Accuracy In Media
March 3, 2009
Elite members of the World Economic Forum (WEF) meeting in Davos, Switzerland, at the end of January were considering a proposal for a new global television network to usher in a state of “global governance.” It sounds authoritarian, even totalitarian, to some.
[efoods]The media proposal, which was included in “The Global Agenda 2009” report, is to create “a new global network” with “the capacity to connect the world, bridging cultures and peoples, and telling us who we are and what we mean to each other.” Several prominent U.S. media figures signed on to the alarming and controversial proposal.
Isn’t it nice that we might have a TV network telling us “who we are?” And “what we mean to each other?” Perhaps we will learn that we are global citizens. Perhaps a global leader of some sort will tell us that. Who might that be?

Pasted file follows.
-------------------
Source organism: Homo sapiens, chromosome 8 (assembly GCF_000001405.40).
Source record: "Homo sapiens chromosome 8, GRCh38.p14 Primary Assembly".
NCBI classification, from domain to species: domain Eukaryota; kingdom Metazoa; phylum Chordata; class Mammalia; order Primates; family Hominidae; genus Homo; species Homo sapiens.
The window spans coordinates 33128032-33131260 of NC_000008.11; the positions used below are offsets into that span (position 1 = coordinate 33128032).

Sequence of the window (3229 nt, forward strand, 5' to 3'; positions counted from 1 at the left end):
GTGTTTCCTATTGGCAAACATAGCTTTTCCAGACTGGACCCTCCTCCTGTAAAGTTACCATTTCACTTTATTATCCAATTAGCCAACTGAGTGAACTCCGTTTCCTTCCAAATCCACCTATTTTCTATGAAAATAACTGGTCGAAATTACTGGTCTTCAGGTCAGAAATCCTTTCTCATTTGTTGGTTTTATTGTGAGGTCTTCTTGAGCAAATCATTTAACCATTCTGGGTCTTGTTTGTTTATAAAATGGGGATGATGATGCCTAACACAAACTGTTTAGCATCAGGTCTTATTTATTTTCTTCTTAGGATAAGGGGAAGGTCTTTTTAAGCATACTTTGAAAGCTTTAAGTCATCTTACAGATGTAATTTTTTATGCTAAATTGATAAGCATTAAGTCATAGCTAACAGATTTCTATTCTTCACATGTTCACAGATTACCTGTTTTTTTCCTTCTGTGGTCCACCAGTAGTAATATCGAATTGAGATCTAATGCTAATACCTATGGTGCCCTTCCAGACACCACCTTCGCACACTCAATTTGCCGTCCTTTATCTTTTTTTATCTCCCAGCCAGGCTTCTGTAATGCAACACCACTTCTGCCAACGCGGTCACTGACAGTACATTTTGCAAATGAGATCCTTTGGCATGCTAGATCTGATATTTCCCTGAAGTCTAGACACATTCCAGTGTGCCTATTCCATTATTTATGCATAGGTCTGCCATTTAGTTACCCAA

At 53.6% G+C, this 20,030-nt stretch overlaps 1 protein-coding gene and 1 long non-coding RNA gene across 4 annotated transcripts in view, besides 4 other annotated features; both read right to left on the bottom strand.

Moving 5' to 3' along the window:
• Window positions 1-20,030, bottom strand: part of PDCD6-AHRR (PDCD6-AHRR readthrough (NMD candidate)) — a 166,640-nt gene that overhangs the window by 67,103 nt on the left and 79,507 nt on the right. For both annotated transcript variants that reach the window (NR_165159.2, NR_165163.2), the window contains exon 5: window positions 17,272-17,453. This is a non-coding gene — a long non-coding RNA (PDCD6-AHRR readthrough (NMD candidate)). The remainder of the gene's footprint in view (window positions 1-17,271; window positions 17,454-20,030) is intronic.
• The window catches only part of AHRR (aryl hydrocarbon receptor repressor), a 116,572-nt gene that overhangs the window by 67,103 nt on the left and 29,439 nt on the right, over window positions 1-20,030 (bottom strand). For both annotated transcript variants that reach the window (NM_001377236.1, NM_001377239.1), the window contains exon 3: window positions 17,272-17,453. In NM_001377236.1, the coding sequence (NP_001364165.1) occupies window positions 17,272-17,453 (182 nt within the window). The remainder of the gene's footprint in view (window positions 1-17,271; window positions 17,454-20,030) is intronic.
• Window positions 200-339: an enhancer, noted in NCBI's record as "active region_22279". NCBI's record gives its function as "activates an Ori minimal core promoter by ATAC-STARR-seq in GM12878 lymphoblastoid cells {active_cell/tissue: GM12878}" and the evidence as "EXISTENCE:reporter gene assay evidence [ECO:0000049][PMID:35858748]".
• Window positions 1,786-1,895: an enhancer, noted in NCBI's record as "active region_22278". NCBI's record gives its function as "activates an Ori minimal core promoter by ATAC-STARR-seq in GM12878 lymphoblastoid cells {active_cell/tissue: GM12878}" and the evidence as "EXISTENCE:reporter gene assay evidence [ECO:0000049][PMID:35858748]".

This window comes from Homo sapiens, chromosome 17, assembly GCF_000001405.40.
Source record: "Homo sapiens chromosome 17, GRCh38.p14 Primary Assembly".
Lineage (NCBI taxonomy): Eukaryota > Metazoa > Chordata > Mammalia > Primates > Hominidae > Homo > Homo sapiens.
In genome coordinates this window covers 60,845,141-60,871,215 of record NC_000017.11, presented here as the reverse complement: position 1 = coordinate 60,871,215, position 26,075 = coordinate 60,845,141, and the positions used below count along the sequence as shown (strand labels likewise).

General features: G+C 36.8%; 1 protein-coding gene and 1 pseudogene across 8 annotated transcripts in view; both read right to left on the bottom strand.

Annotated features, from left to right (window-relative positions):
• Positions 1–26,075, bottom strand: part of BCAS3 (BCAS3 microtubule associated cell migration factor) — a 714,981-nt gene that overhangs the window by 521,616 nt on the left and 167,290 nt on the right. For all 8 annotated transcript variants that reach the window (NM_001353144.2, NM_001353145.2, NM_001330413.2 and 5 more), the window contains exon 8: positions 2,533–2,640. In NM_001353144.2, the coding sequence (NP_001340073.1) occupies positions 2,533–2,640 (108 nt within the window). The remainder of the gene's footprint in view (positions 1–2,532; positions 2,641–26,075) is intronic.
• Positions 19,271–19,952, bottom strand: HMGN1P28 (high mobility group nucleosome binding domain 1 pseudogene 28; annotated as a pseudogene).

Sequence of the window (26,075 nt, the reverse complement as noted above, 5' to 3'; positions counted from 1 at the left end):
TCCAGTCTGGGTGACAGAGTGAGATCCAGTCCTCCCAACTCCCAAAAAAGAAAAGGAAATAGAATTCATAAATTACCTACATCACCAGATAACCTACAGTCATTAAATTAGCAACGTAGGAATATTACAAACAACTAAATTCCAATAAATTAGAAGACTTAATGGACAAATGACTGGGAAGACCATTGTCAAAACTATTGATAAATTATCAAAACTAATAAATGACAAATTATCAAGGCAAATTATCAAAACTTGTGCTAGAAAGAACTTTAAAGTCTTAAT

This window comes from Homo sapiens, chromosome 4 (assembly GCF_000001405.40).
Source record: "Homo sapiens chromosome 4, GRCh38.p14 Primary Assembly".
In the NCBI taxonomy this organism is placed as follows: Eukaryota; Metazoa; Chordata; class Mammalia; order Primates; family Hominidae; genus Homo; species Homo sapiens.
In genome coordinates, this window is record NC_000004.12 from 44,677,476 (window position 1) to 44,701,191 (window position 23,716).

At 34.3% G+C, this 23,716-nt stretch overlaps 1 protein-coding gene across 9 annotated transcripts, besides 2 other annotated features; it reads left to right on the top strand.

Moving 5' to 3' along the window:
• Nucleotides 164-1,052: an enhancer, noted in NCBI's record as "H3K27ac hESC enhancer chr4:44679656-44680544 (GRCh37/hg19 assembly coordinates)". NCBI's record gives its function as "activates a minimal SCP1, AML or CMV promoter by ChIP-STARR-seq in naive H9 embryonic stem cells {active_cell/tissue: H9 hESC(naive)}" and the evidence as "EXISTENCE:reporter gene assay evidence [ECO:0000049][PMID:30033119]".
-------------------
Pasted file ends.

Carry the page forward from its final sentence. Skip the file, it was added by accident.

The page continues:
This outlandish and frightening proposal doesn’t come from a fringe organization. The WEF is an exclusive club of very rich and powerful people from around the world. It describes itself as “an independent international organization committed to improving the state of the world by engaging leaders in partnerships to shape global, regional and industry agendas.”
This year’s conference featured speeches by U.N. Secretary-General Ban Ki-moon and Chinese Premier Wen Jiabao. The event’s corporate sponsors, which pay about half a million dollars each to participate, include several failing institutions that have received tens of billions of dollars from U.S. taxpayers. They include Bank of America, Citi, Goldman Sachs, JPMorgan Chase & Co., and Morgan Stanley. These entities are termed “Strategic Partners” of the World Economic Forum.
News Corporation, the parent of Fox News, was another “strategic partner” of the event.
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